Redbridge teens among first in UK to be trained to prevent violent extremism
A team of 31 young people has been taught how to recognise and confront radicalisation and extremism and is preparing to protect the community.
The 15 and 16-year-olds were chosen from more than 100 young people for their roles in a project which is the first of its kind in the UK. Over the past six months they have been trained to ensure residents are prepared and know how to prevent violent extremism in their communities.
The project was run by Redbridge Council, with charity Active Change Foundation and the £36,000 cost was funded by the Home Office.
Balgees Barendilla, from the foundation, said: “We taught them to be aware of information and how people’s impressions can be manipulated and how [extremist] recruiters access young people in communities.”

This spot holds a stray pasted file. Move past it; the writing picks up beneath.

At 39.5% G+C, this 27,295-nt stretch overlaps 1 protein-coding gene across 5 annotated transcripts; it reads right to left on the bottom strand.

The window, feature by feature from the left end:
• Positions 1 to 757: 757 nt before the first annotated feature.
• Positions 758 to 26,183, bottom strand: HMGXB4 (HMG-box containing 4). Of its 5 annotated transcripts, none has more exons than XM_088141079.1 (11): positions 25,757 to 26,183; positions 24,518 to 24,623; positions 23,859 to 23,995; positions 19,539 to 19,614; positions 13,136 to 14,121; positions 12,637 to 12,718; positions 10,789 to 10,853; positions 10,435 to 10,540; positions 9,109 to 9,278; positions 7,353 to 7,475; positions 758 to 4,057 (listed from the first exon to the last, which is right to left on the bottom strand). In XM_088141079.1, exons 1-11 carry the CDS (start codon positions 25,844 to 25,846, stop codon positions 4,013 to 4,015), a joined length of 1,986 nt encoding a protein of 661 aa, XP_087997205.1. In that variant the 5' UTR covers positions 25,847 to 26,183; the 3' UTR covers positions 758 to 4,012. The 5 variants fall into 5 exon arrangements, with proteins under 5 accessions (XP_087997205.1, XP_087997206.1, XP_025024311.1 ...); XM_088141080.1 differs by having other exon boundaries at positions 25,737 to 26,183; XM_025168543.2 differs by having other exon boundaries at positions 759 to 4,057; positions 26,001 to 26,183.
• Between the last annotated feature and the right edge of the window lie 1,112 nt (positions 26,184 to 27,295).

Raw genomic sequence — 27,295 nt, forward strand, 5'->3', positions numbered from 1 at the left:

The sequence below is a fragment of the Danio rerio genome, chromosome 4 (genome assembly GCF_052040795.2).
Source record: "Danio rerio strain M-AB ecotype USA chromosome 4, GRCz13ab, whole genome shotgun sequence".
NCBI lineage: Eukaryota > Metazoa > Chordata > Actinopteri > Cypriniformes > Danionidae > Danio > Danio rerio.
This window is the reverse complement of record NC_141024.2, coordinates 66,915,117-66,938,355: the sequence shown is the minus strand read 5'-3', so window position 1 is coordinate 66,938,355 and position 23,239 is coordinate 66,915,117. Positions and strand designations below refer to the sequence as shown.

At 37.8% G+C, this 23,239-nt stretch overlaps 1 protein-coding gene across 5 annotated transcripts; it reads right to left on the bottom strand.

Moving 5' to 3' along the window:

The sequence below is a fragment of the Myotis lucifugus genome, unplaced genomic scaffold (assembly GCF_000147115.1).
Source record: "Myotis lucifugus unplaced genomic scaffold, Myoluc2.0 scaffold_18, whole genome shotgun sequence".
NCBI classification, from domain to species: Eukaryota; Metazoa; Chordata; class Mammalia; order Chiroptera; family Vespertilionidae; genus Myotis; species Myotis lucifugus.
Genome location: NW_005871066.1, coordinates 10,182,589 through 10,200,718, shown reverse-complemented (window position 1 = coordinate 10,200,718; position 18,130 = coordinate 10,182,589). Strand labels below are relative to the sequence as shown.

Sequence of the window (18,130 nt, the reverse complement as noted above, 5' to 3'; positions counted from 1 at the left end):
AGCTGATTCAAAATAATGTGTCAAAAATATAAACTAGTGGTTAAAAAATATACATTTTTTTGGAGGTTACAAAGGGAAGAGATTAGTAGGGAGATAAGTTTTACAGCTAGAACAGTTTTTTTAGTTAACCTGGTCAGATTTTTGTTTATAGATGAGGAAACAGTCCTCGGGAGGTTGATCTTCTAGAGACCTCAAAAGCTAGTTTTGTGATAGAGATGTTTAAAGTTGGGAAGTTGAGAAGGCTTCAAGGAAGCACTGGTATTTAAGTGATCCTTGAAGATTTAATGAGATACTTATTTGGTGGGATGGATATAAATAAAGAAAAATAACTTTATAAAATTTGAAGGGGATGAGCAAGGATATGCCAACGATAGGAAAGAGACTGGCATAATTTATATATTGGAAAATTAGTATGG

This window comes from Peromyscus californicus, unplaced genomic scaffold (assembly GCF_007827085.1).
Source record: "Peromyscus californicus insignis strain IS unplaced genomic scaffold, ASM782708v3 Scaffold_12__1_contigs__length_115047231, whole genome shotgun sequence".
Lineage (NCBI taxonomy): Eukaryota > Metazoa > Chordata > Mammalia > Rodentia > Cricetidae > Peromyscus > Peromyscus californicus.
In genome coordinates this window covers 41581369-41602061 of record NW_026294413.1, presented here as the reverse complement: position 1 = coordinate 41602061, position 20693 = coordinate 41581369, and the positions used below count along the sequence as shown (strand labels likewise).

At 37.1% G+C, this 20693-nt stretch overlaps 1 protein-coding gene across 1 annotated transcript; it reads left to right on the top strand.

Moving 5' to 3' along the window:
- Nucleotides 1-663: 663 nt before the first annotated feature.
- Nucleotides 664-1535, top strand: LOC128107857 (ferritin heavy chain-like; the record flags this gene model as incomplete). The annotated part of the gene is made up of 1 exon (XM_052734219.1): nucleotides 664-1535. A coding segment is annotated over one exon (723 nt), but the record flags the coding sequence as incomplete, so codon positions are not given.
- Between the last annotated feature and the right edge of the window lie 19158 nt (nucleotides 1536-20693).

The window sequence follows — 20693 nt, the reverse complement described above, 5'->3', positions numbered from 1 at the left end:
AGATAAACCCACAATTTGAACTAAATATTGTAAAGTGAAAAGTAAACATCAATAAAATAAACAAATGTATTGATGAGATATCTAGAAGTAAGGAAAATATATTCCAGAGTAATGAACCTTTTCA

Training included workshops, discussions on law and order like police stop and searches, and learning more about extremism and radicalisation.
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“Recruiters know what they’re looking for and are using ways to connect with a young person to get them to listen and then they can feed them information,” Ms Barendilla said. “With the skills that we have taught, they will be able to safeguard themselves, their peers and families against it.”
The group is made up of young people from various faith groups and backgrounds.
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They learned about far right radicals, environmental activists and religious extremists.
Ms Barendilla added: “They are now better educated and they know what signs to look out for. They can critically look at information that’s put out there and have frank discussions about issues in the community.”
The young people will now each choose a cause they feel passionately about and spend a year campaigning and raising awareness.
A council spokesman said: “It is one of a number of projects the council is involved in to help raise awareness of violent extremism and radicalism.”